# OCA:Banks-I

(Redirected from Banks-I)

Rulestring Banks-I 012-e3-ajk4-akqw5-ajk6-e78/3e4ejr5cinqy6-ei78 B3e4ejr5cinqy6-ei78/S012-e3-ajk4-akqw5-ajk6-e78 Stable B2e3ajk4akqw5ajk6e/S2ei3aejkr4-cny5-e678

Banks-I is an two-state cellular automaton devised by Roger Banks in his 1971 PhD thesis as a simulated model of a universal computer.

## Rule definition and simulation

The original definition of Banks-I by Banks was written in a checkerboard manner and had three rotationally symmetric transition rules, namely:

• Any live cell with two closest orthogonally adjacent live neighbours dies; otherwise it remains alive.
• Any dead cell with three or four orthogonally adjacent live neighbours comes to life; otherwise it remains dead.

In current terminology, what he specified is an isotropic non-totalistic Life-like cellular automaton on the range-1 von Neumann neighbourhood. Since the neighbourhood is a subset of the Moore neighbourhood, the rule can also be written in Hensel notation. However, the resulted rulestring (B3e4ejr5cinqy6-ei78/S012-e3-ajk4-akqw5-ajk6-e78)[1] is very bulky due to reflecting all of the possible configurations of a cell's diagonally adjacent neighbour.

A way to get around the issue is to consider the diagonal neighbours of a cell only and leave orthogonal ones dead, leading to an equivalent rule B3c4c/S01c2n3c4c where patterns are rotated 45 degrees.[2]

Banks-I is a built-in "general binary" rule in Mirek's Cellebration, and also a rule table in Golly that can be loaded via RuleLoader even before supporting non-totalistic rules.

## Constructions

In the PhD thesis, Banks demonstrated how signal circuitry can be built in Banks-I. A "wire" consists of a three-cell-thick block of live cells, and a "signal" is carried by a duoplet-shaped perturbation travelling at lightspeed along the edge of a wire. A five-cell bump extension and an additional cell on the edge can kill a signal.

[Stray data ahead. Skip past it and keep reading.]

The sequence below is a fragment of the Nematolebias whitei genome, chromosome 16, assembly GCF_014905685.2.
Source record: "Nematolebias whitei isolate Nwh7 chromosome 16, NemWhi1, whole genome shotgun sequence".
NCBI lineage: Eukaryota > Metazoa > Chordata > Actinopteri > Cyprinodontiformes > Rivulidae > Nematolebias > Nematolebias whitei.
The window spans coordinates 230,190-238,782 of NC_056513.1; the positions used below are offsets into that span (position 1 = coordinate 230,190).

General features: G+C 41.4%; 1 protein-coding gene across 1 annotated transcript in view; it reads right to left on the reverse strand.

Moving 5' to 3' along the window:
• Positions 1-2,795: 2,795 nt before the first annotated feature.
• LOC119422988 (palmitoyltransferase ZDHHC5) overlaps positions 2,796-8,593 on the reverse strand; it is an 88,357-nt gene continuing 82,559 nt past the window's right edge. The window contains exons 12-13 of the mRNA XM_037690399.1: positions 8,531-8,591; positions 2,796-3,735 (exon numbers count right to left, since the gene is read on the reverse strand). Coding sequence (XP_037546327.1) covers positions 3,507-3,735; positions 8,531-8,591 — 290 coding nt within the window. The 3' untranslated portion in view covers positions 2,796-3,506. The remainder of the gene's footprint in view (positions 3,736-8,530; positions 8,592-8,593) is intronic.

Please enable Javascript to view this LifeViewer. The wire, signal and "dead-end" in all orientations (click above to open LifeViewer)

Signals can be emitted at regular intervals with a "clock". These devices are essentially period-2n signal factories driven by Rule 90 replicator loops.

 Please enable Javascript to view this LifeViewer. Clocks at period 8 and 16 respectively (click above to open LifeViewer)

A lone signal can be duplicated when passing a fanout junction, or reflected 90 degrees.

 Please enable Javascript to view this LifeViewer. The signal duplicator (left) and reflector (right) (click above to open LifeViewer)

Following these, Boolean logic elements including ANDNOT, NOT and NOR gates have been built, which are sufficient to construct a general purpose computer based on the universal NOR logic.

With some new observations in 2017, Peter Naszvadi constructed a Rule 110 unit cell in Banks-I, proving the rule Turing-complete.[3]

## Related rules

The black/white reversal of Banks-I is B2e3ajk4akqw5ajk6e/S2ei3aejkr4-cny5-e678, which has a slightly shorter rulestring and corresponds to the diagonal equivalent B2c/S2cn3c4c with patterns rotated 45 degrees. They are related to the Life-like cellular automaton 2×2 due to an infinite family of rectangular oscillators that oscillates according to a block cellular automaton on the Margolus neighbourhood. For any oscillator with a 2×(4n) box of alive cells in B36/S125 (2×2), the corresponding oscillator is an extended barge with 2×(4n) alive cells in B2e3ajk4akqw5ajk6e/S2ei3aejkr4-cny5-e678, or a rectangle of 2×(4n) dots with every coordinate even in B2c/S2cn3c4c.

## References

1. PHPBB12345 (September 20, 2016). "Banks" equivalent (discussion thread) at the ConwayLife.com forums
2. Hunting (March 16, 2020). Re: "Banks" equivalent (discussion thread) at the ConwayLife.com forums
3. Peter Naszvadi (November 1, 2017). Re: List of the Turing-complete totalistic life-like CA (discussion thread) at the ConwayLife.com forums